Screenshots and Commentary

  • Girlish Number aired during the same season as Brave Witches did, and back then, since I was doing episodic reviews for the latter back then, I put Girlish Number on the back-burner, looking to return to it at some point. In my usual manner for procrastination, however, I never did return; it’s now been a shade more than six years since Girlish Number finished its run, and I’ve finally had a chance to sit down and watch this series. Owing to the amount of time that has passed, any spoilers I may have inadvertently read, I’ve forgotten, and therefore, I was able to enter Girlish Number with no expectations.

  • The fact that Girlish Number was a reasonably well-received series, however, would explain why the Japanese Battlefield community would end up making Chitose emblems. During this time, Battlefield 1 had just released, and I saw a large number of players with Chitose’s face as their emblem. A few months later, after I upgraded to Premium and gained access to more shapes, I could import a greater range of emblems: I ended up with a small library of emblems that included the same Chitose design I’d seen earlier, and proceeded to enjoy several seasons of content with Battlefield 1. Of course, by then, Girlish Number fell to the back of my mind.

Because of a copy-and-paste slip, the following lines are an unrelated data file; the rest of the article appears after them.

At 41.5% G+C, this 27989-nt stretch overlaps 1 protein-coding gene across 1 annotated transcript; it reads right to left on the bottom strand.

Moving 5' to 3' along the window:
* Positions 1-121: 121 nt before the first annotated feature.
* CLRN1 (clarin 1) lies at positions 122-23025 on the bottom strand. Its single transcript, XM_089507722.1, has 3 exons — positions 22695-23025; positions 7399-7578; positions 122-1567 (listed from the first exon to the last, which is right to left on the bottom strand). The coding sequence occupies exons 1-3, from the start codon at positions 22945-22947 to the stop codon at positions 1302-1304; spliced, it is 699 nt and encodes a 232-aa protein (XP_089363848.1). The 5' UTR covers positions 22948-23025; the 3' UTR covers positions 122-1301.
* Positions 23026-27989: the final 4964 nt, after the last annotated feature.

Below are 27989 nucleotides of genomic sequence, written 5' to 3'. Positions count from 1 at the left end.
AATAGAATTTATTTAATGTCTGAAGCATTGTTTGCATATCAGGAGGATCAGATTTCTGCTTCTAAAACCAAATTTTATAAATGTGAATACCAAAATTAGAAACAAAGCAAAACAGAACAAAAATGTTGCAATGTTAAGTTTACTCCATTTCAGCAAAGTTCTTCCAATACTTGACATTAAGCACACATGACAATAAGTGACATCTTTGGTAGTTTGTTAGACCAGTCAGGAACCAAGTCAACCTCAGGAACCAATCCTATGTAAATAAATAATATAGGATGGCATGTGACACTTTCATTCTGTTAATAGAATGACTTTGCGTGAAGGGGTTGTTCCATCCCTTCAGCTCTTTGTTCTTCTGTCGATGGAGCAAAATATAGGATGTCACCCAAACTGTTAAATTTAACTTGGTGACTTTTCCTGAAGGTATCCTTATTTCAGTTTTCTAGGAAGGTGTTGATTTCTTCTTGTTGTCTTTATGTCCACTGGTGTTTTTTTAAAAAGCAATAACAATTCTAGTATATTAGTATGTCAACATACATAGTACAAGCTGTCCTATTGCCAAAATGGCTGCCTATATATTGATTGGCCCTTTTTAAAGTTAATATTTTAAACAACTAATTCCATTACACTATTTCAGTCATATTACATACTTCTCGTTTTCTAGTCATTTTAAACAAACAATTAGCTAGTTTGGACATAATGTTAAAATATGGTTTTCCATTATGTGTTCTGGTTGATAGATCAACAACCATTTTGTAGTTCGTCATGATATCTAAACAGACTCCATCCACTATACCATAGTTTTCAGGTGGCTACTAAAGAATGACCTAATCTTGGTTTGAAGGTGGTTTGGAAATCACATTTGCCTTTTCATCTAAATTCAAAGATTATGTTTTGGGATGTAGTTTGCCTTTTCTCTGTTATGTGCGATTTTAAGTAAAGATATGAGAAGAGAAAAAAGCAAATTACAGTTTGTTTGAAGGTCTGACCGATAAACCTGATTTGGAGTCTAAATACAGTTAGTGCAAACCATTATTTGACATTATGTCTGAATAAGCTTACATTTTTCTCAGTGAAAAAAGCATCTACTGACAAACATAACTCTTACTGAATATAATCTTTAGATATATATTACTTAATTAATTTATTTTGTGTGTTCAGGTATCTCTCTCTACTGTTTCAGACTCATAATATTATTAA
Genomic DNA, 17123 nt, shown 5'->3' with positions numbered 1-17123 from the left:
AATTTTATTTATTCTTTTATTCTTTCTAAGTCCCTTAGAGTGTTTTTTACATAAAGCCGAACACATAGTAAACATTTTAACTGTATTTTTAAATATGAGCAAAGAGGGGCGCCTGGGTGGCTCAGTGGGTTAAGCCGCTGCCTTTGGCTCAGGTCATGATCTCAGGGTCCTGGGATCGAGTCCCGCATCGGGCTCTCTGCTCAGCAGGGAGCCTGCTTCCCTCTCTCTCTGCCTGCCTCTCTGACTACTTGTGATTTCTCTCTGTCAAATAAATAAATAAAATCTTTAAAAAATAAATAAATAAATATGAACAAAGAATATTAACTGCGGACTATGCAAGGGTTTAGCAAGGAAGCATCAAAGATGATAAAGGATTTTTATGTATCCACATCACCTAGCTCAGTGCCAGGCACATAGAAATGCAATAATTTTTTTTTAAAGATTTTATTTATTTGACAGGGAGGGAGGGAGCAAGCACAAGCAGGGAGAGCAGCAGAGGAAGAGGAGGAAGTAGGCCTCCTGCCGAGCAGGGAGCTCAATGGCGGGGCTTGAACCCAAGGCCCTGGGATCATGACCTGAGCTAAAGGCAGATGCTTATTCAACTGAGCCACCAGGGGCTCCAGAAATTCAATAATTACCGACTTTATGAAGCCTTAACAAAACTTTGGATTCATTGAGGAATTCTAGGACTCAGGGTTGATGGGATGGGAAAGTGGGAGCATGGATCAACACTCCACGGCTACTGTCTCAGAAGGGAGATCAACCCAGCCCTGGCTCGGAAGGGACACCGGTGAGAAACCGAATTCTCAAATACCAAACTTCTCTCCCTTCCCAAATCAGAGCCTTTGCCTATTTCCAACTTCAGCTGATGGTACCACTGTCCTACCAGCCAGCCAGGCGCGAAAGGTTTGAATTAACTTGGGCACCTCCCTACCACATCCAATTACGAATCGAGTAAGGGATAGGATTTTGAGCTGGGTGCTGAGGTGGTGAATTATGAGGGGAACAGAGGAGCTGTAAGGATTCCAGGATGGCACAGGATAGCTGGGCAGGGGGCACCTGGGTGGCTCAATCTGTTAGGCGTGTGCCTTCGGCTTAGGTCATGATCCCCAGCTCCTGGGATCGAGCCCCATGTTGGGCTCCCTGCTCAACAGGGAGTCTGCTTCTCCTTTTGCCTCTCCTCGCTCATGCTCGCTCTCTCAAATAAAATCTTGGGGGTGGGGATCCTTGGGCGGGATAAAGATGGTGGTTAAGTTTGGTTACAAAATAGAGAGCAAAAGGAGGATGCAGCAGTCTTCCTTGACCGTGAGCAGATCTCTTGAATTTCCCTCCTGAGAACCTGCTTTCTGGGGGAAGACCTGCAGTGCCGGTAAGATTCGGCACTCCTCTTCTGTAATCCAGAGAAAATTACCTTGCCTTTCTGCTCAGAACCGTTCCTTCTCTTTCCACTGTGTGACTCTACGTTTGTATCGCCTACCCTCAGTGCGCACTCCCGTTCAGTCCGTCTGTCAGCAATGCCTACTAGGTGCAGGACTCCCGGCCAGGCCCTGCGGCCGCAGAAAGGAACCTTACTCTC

• All of the core characters in Girlish Number are familiar. Chitose reminds me of a more rotten, cynical version of Machikado Mazoku‘s Yūko Yoshida, while Yae shares a similar appearance with Kanojo, Okarishimasu‘s Mami and Yūki Yūna is a Hero‘s Itsuki. In mannerisms, Yae brings to mind Itsuki and Yama no Susume‘s Kokona. On the other hand, Koto has the “cool older sister” aura that Fū had in Yūki Yūna is a Hero. She also shares some traits with Magia Record‘s Momoka and Glasslip‘s Yanagi. In Girlish Number, Chitose is voiced by Sayaka Senbongi: then a novice voice actress, Chitose was coincidentally Senbongi’s first main role, as well. Senbongi later would develop a strong resume of her own, and I know her best as Bocchi the Rock!‘s Kikuri.

  • I immediately took a liking to Yae’s character: she’s a novice voice actress who’s also quite shy and prone to tears. After their first event together, she breaks out crying, happy that their first event had been reasonably smooth. Yae is voiced by Kaede Hondo, who would later go on to play Bofuri‘s Maple and The World in Colours‘ Kohaku Tsukishiro. The easygoing Koto, on the other hand, is voiced by Yui Ishikawa, a veteran voice actress whose roles include Gundam Build Fighters‘ China Kōsaka, Enterprise of Azur Lane, Tomoe Takasago of Eromanga Sensei, Chiyu Haebara of The Aquatope on White Sand and Violet Evergarden‘s Violet Evergarden. In Girlish Number, Ishikawa delivers Koto’s lines with a kansai-ben inflection, giving her a very relaxing presence.

  • Rounding out the group are Momoka, a high school student whose parents were in the anime industry, and Kazuha, who’s been around the block nearly as long as Koto and desires to play in more serious anime. Eria Suzuki voices Momoka, and of Suzuki’s previous work, I am most familiar with her as Amanchu‘s Hikari Kohinata and Chinatsu Kuramoto of Flying Witch. Saori Ōnishi plays Kazuha: prior to Girlish Number, Ōnishi played in an impressive number of roles, ranging from GochiUsa‘s Yura Karede and Kiniro Mosaic‘s Akari Kuzehashi to Eriri Sawamura of Saekano and Mejiro McQueen of Uma Musume Pretty Derby. In short, I was in the company of familiar voices during Girlish Number.